Issue 45
Feb 2018

CINEC Network

Lily Wang - Luwan Senior High School BC Offshore Program Graduate

Hi friends!! This Lily (Yiwen Wang), a graduate from Luwan High School over two years ago. I’m now in the third year of my Bachelor of Music at Queens University. I am here to talk about my life, mostly academically, here overseas.

I was lucky enough to be accepted by the School of Music, but this is really a challenging new start for me. Language pronunciation might be the biggest challenge for me. So as to sing better in English, I have been trying to put myself into the environment by literally not speaking Chinese any more. My English speaking has in fact improved. That has also been a way for me to build up a “second home” here with people around me. Being the only Chinese student in the entire school, I have so many chances to speak English with my Canadian friends that I don’t even want to go back to speaking Chinese anymore. So don’t feel weird if I you see me next time only speaking English at Luwan. I really want to encourage you to speak as much English as possible at Luwan. It will not only be good for your language exams, but you are also going to become a better English speaker before you know it!

I have really been helped by many of my friends as well as my professors. The first year music theory course, for instance, wasn’t too hard for me as I had some theory background before coming to Queens. But still, the course wasn’t easy at all. Thankfully, my professor ran tutorial sessions and helped us with assignments himself. Other than that, for my other courses, I found that office hours helped as well. It is too bad that I didn't have time to go every time, but I always got concepts clarified whenever I went. I have heard that, in many other departments, it is only teaching assistants (TAs) that run tutorial sessions rather than the professor(s) themselves.

On campus, I have a lot of opportunities to perform and contribute. I love being busy all the time; and I am happy to be busy working on something I like. This past August, I got a chance to go to Herstmonceux Castle, located in England, for a two-week summer drama program. I was interested, but hesitated because it meant I would have to complete all my assignments prior to my trip. Having that in mind, I still chose to do it as this program really attracted me and right now I am pleased that I went because the acting skills that I learned during the rehearsals really applied well to the course Opera Ensemble. I know that most of you likely aren’t going into either the drama or music departments for your post-secondary education, but my point here is really to use your elective credit spaces to try the courses that you are really interested in taking, as chances are you are going to discover a path for your real future.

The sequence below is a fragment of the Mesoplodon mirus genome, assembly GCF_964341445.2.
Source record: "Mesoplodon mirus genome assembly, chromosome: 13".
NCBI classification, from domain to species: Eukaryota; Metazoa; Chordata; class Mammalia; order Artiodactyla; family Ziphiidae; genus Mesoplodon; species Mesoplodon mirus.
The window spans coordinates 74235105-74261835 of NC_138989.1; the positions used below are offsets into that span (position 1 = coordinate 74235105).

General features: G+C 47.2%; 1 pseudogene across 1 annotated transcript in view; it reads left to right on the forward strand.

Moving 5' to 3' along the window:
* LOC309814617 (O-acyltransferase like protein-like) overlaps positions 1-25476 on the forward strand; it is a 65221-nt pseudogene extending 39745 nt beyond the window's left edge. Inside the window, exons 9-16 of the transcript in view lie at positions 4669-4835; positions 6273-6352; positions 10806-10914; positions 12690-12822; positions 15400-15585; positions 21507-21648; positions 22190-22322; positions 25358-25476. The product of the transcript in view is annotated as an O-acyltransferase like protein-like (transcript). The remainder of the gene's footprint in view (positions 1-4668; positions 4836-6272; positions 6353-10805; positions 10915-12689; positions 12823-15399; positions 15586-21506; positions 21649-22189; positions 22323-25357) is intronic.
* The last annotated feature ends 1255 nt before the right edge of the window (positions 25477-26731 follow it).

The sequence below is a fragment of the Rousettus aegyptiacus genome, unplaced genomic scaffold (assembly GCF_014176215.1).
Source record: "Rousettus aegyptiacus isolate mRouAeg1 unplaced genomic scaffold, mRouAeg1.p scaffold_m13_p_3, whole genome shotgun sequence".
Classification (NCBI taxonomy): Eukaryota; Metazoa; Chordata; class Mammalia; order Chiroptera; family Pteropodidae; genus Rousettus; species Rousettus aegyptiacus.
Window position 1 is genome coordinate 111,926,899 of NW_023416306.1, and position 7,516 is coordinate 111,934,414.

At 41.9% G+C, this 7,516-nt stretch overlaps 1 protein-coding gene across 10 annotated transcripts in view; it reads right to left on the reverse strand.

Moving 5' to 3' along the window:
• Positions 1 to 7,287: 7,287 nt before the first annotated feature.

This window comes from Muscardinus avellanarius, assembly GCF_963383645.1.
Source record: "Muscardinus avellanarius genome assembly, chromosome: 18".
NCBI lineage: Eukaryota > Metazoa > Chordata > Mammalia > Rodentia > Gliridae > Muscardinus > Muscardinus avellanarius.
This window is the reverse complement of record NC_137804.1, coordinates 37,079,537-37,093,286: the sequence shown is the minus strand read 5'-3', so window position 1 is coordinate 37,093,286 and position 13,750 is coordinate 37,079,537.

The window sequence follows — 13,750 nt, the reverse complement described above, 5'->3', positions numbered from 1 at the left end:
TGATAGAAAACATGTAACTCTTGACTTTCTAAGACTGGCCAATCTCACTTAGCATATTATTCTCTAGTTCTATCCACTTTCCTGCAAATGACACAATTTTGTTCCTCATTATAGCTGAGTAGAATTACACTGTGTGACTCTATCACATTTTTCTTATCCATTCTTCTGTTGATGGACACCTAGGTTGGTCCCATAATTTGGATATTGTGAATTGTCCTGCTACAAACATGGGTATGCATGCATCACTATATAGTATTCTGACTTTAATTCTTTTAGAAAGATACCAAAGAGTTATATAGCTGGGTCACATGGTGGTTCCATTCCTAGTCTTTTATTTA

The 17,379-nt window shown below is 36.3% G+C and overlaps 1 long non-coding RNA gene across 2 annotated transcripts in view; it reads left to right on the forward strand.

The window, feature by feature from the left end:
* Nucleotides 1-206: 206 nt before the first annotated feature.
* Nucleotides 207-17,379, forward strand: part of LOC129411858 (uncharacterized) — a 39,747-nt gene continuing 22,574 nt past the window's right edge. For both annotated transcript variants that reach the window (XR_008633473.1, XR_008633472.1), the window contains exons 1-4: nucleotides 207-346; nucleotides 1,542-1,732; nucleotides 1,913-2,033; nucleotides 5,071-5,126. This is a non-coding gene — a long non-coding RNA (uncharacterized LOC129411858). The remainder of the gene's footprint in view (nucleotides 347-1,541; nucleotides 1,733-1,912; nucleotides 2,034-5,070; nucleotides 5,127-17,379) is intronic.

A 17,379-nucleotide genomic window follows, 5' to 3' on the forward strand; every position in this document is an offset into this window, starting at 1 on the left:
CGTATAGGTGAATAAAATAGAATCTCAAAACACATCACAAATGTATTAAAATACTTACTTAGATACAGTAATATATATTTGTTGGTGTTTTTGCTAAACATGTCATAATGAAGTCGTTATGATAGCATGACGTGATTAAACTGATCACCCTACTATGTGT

It is good to be excited about everything at the beginning of the school year, but I always find it hard to persist, especially towards the end of the term. I have been trying to keep myself busy by getting myself involved with many things, and tired myself out as a result. I’m still seeking a good balance of life. The most important reason I chose this major, other than being able to get adequate rest, is that I have passion for it. This kind of positive reminder is definitely the main source of my motivation to keep going. It’s nice to be excited and willing to do everything, but don’t ever stress yourselves out because you have given yourselves too much to do.

Okay, it is probably time to end this now. It would really take a little book for me to talk about everything. Good luck with the final month of your semester!!! Again, it’s probably hard to keep going but, you guys got it!!!!